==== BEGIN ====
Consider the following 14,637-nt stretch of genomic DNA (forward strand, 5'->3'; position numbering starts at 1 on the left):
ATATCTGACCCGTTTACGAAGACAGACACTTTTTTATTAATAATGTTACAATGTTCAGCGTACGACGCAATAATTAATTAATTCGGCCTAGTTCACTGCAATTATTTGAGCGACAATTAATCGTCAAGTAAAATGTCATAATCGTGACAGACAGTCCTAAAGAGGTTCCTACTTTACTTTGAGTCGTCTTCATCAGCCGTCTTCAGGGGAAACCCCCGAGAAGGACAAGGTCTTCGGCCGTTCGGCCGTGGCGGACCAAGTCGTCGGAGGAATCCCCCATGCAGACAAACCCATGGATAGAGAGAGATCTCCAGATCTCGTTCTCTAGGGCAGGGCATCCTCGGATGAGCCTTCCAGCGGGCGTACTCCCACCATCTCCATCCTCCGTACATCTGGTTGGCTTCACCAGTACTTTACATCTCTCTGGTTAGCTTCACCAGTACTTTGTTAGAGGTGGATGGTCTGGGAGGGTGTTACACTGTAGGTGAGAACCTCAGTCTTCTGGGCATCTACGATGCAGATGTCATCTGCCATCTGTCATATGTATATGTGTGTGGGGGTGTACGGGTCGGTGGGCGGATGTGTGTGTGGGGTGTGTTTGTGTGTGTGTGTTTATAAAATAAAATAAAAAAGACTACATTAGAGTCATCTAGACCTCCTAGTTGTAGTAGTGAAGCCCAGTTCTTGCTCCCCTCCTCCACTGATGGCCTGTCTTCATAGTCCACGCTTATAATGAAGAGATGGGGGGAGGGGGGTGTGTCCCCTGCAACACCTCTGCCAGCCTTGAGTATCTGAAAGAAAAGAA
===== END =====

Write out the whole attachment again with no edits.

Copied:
Consider the following 14,637-nt stretch of genomic DNA (forward strand, 5'->3'; position numbering starts at 1 on the left):
ATATCTGACCCGTTTACGAAGACAGACACTTTTTTATTAATAATGTTACAATGTTCAGCGTACGACGCAATAATTAATTAATTCGGCCTAGTTCACTGCAATTATTTGAGCGACAATTAATCGTCAAGTAAAATGTCATAATCGTGACAGACAGTCCTAAAGAGGTTCCTACTTTACTTTGAGTCGTCTTCATCAGCCGTCTTCAGGGGAAACCCCCGAGAAGGACAAGGTCTTCGGCCGTTCGGCCGTGGCGGACCAAGTCGTCGGAGGAATCCCCCATGCAGACAAACCCATGGATAGAGAGAGATCTCCAGATCTCGTTCTCTAGGGCAGGGCATCCTCGGATGAGCCTTCCAGCGGGCGTACTCCCACCATCTCCATCCTCCGTACATCTGGTTGGCTTCACCAGTACTTTACATCTCTCTGGTTAGCTTCACCAGTACTTTGTTAGAGGTGGATGGTCTGGGAGGGTGTTACACTGTAGGTGAGAACCTCAGTCTTCTGGGCATCTACGATGCAGATGTCATCTGCCATCTGTCATATGTATATGTGTGTGGGGGTGTACGGGTCGGTGGGCGGATGTGTGTGTGGGGTGTGTTTGTGTGTGTGTGTTTATAAAATAAAATAAAAAAGACTACATTAGAGTCATCTAGACCTCCTAGTTGTAGTAGTGAAGCCCAGTTCTTGCTCCCCTCCTCCACTGATGGCCTGTCTTCATAGTCCACGCTTATAATGAAGAGATGGGGGGAGGGGGGTGTGTCCCCTGCAACACCTCTGCCAGCCTTGAGTATCTGAAAGAAAAGAA